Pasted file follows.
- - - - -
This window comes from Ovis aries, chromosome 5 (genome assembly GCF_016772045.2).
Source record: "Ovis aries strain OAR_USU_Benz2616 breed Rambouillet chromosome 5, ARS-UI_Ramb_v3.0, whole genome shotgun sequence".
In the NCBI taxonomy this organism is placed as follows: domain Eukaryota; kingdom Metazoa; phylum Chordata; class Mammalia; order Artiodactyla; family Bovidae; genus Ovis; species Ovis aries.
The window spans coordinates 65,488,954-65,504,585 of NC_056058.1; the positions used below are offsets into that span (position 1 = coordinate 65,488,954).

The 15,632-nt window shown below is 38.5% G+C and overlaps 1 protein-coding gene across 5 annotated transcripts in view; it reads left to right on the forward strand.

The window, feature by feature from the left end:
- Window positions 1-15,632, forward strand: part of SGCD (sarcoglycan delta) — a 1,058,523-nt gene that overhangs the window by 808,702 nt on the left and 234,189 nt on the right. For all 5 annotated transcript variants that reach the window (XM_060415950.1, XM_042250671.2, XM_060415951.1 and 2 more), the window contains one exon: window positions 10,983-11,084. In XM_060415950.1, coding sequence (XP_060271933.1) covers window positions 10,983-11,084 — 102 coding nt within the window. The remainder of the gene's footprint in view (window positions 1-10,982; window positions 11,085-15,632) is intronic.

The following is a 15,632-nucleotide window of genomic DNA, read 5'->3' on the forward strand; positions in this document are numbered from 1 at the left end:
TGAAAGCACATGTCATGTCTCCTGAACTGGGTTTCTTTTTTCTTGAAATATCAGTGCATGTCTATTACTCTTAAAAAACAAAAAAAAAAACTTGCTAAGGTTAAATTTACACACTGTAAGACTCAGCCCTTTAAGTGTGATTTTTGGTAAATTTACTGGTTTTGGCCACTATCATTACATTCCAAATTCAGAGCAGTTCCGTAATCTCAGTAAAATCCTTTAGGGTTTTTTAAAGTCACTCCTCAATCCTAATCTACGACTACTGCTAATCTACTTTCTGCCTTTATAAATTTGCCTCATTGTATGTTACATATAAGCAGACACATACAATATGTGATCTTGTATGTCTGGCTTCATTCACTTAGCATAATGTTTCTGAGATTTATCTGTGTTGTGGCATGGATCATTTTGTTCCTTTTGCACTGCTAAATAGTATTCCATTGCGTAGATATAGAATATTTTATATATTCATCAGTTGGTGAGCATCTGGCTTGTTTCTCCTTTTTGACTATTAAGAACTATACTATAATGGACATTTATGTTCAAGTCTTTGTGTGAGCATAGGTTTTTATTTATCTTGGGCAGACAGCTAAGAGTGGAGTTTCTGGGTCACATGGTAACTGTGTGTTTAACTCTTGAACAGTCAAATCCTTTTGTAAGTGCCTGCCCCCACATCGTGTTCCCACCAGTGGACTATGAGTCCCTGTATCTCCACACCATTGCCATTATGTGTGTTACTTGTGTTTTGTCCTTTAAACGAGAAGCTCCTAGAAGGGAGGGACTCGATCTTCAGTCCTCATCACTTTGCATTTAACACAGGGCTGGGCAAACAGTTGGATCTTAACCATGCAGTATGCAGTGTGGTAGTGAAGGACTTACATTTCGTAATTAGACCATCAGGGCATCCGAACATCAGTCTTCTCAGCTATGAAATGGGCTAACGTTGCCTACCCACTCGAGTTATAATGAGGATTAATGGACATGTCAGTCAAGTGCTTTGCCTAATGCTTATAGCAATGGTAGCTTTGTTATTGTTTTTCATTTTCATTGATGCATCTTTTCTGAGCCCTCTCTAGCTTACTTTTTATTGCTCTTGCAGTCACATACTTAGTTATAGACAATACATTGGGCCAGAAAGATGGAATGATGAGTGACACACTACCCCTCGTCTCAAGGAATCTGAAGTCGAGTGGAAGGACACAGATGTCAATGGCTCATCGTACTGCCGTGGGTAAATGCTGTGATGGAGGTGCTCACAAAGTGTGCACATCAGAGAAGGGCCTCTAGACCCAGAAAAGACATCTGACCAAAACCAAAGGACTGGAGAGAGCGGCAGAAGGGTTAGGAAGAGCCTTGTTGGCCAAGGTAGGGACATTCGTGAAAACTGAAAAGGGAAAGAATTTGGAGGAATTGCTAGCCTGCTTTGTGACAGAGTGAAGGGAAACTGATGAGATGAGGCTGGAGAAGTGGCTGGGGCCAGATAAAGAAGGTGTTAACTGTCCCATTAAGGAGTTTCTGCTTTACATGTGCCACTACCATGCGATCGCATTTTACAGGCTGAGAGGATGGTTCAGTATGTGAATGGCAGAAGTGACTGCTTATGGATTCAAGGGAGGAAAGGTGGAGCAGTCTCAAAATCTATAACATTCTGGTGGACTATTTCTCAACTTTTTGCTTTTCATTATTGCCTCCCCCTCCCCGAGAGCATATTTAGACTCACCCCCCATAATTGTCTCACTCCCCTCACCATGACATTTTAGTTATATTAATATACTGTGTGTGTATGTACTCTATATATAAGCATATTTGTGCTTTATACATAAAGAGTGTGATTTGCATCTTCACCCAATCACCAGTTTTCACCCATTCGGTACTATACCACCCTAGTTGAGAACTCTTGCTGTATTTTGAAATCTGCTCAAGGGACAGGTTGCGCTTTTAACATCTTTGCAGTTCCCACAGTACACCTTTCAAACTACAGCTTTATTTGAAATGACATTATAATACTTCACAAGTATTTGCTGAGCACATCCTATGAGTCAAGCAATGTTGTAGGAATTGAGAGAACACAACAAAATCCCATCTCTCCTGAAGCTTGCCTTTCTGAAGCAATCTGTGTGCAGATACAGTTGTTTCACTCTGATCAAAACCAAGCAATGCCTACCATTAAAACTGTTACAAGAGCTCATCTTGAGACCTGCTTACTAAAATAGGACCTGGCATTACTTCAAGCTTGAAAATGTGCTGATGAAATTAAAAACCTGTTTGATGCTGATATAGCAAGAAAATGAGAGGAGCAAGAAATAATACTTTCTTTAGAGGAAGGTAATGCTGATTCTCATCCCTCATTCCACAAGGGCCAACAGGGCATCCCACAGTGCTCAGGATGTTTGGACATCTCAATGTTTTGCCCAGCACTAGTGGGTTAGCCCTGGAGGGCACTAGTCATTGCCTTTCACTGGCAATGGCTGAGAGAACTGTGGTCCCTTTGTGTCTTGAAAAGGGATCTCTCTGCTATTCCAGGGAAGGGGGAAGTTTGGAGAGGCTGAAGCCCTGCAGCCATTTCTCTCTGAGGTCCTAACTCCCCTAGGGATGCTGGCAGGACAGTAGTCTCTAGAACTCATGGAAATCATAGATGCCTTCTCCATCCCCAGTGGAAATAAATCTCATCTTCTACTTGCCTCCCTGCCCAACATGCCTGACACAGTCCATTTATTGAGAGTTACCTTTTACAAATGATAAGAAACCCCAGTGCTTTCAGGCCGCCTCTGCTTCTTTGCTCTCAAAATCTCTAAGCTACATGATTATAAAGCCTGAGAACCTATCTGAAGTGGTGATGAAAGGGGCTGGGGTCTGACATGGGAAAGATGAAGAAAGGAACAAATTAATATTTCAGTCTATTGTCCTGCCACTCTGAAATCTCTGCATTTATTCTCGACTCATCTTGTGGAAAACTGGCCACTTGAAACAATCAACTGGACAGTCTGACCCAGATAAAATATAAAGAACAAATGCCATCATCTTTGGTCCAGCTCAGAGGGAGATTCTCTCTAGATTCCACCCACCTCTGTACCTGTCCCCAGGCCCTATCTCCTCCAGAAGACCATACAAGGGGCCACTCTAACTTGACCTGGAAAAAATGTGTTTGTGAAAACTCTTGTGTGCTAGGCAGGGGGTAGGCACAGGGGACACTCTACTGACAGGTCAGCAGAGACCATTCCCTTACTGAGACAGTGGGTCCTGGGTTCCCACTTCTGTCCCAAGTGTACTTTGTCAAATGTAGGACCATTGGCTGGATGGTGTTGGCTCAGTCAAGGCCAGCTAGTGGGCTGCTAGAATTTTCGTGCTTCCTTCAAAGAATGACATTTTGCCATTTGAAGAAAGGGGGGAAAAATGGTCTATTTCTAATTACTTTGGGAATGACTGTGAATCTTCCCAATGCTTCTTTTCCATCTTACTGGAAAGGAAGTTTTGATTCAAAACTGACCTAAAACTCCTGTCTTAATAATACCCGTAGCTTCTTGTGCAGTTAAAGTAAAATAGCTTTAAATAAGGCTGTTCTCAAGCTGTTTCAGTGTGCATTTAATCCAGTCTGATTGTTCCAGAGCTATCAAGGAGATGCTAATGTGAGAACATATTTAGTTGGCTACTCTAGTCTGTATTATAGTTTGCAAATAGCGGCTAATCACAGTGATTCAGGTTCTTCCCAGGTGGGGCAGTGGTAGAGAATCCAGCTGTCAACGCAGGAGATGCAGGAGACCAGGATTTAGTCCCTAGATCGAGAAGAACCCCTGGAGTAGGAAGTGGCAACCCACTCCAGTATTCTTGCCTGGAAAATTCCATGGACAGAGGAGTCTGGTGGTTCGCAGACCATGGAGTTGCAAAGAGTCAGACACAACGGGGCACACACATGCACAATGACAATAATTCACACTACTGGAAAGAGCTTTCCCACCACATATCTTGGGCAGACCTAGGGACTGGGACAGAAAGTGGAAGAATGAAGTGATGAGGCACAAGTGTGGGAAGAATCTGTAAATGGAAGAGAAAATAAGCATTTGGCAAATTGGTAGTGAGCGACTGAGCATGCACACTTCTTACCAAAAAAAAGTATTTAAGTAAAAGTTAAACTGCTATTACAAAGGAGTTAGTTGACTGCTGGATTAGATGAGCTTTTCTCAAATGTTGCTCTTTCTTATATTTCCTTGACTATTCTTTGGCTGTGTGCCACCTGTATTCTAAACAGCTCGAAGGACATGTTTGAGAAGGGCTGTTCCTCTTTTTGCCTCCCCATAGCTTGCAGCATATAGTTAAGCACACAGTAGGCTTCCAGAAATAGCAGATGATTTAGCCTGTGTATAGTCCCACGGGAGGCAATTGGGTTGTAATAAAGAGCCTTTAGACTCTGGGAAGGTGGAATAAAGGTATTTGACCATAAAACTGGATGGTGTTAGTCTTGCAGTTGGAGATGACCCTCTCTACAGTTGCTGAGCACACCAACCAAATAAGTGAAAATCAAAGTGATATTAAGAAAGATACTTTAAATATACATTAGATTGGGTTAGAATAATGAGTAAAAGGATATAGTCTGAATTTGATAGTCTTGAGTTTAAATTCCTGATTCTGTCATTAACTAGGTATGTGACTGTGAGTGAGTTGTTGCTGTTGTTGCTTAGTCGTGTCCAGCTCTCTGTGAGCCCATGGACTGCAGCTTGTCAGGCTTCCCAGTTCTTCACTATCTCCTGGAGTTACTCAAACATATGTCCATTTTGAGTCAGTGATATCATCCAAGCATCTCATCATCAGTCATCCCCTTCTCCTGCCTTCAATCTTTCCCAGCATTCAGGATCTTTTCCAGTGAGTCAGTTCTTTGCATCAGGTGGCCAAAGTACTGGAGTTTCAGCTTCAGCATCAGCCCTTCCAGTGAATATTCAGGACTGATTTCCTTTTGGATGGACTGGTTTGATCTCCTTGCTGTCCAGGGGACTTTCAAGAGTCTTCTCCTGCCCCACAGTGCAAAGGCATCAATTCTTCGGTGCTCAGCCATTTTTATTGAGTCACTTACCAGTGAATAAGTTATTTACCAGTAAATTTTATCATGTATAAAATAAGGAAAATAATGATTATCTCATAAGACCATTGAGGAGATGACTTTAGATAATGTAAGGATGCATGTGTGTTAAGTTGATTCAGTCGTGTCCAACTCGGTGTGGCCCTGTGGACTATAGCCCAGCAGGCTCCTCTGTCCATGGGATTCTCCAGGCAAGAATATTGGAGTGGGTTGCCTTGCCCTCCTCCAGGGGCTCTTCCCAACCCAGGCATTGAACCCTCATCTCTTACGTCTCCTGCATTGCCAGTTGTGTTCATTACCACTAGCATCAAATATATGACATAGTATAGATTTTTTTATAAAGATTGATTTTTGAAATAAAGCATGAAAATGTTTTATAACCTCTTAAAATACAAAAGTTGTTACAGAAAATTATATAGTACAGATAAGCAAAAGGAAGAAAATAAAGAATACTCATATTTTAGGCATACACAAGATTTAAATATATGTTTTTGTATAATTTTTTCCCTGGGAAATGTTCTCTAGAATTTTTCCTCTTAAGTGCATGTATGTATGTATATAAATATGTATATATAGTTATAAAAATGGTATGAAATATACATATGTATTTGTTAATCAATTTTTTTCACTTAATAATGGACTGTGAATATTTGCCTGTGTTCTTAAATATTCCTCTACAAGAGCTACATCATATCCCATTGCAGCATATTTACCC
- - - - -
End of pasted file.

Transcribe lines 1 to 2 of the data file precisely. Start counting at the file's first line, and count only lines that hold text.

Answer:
This window comes from Ovis aries, chromosome 5 (genome assembly GCF_016772045.2).
Source record: "Ovis aries strain OAR_USU_Benz2616 breed Rambouillet chromosome 5, ARS-UI_Ramb_v3.0, whole genome shotgun sequence".